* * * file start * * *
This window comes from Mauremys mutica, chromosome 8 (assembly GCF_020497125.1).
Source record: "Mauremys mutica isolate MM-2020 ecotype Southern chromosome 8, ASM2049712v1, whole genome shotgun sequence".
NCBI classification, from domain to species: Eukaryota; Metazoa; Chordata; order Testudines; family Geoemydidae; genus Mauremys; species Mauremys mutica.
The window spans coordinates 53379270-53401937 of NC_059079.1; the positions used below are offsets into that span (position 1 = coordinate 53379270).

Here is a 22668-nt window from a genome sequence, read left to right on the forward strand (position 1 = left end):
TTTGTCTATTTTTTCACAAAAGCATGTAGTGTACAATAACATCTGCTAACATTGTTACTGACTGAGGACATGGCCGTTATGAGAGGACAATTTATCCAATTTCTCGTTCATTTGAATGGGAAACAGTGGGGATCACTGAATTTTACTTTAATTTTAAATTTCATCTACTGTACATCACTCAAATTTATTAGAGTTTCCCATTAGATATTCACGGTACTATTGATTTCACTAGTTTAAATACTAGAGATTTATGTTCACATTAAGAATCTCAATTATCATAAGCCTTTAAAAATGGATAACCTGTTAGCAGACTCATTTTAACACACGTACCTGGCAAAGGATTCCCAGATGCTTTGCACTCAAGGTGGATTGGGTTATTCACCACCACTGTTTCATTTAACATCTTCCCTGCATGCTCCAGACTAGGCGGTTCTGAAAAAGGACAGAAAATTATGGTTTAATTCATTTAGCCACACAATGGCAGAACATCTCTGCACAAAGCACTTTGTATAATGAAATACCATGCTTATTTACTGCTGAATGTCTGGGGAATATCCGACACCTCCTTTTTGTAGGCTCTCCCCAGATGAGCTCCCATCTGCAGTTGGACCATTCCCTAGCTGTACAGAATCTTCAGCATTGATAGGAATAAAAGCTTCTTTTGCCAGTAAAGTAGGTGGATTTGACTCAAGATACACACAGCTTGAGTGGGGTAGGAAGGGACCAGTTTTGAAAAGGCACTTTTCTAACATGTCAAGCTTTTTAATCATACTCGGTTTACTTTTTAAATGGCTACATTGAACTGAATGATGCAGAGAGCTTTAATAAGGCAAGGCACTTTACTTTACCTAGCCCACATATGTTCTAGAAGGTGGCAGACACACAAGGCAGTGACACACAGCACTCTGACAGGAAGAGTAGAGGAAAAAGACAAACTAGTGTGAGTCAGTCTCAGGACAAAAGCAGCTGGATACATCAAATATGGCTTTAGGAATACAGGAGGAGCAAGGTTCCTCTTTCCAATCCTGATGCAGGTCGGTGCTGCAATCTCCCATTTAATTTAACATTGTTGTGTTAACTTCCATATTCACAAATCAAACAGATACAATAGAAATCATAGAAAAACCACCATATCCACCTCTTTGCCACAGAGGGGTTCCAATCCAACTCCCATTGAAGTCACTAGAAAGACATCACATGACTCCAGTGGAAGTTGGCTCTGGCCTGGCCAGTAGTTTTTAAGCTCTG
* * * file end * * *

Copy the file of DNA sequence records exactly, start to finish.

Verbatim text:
This window comes from Mauremys mutica, chromosome 8 (assembly GCF_020497125.1).
Source record: "Mauremys mutica isolate MM-2020 ecotype Southern chromosome 8, ASM2049712v1, whole genome shotgun sequence".
NCBI classification, from domain to species: Eukaryota; Metazoa; Chordata; order Testudines; family Geoemydidae; genus Mauremys; species Mauremys mutica.
The window spans coordinates 53379270-53401937 of NC_059079.1; the positions used below are offsets into that span (position 1 = coordinate 53379270).

Here is a 22668-nt window from a genome sequence, read left to right on the forward strand (position 1 = left end):
TTTGTCTATTTTTTCACAAAAGCATGTAGTGTACAATAACATCTGCTAACATTGTTACTGACTGAGGACATGGCCGTTATGAGAGGACAATTTATCCAATTTCTCGTTCATTTGAATGGGAAACAGTGGGGATCACTGAATTTTACTTTAATTTTAAATTTCATCTACTGTACATCACTCAAATTTATTAGAGTTTCCCATTAGATATTCACGGTACTATTGATTTCACTAGTTTAAATACTAGAGATTTATGTTCACATTAAGAATCTCAATTATCATAAGCCTTTAAAAATGGATAACCTGTTAGCAGACTCATTTTAACACACGTACCTGGCAAAGGATTCCCAGATGCTTTGCACTCAAGGTGGATTGGGTTATTCACCACCACTGTTTCATTTAACATCTTCCCTGCATGCTCCAGACTAGGCGGTTCTGAAAAAGGACAGAAAATTATGGTTTAATTCATTTAGCCACACAATGGCAGAACATCTCTGCACAAAGCACTTTGTATAATGAAATACCATGCTTATTTACTGCTGAATGTCTGGGGAATATCCGACACCTCCTTTTTGTAGGCTCTCCCCAGATGAGCTCCCATCTGCAGTTGGACCATTCCCTAGCTGTACAGAATCTTCAGCATTGATAGGAATAAAAGCTTCTTTTGCCAGTAAAGTAGGTGGATTTGACTCAAGATACACACAGCTTGAGTGGGGTAGGAAGGGACCAGTTTTGAAAAGGCACTTTTCTAACATGTCAAGCTTTTTAATCATACTCGGTTTACTTTTTAAATGGCTACATTGAACTGAATGATGCAGAGAGCTTTAATAAGGCAAGGCACTTTACTTTACCTAGCCCACATATGTTCTAGAAGGTGGCAGACACACAAGGCAGTGACACACAGCACTCTGACAGGAAGAGTAGAGGAAAAAGACAAACTAGTGTGAGTCAGTCTCAGGACAAAAGCAGCTGGATACATCAAATATGGCTTTAGGAATACAGGAGGAGCAAGGTTCCTCTTTCCAATCCTGATGCAGGTCGGTGCTGCAATCTCCCATTTAATTTAACATTGTTGTGTTAACTTCCATATTCACAAATCAAACAGATACAATAGAAATCATAGAAAAACCACCATATCCACCTCTTTGCCACAGAGGGGTTCCAATCCAACTCCCATTGAAGTCACTAGAAAGACATCACATGACTCCAGTGGAAGTTGGCTCTGGCCTGGCCAGTAGTTTTTAAGCTCTG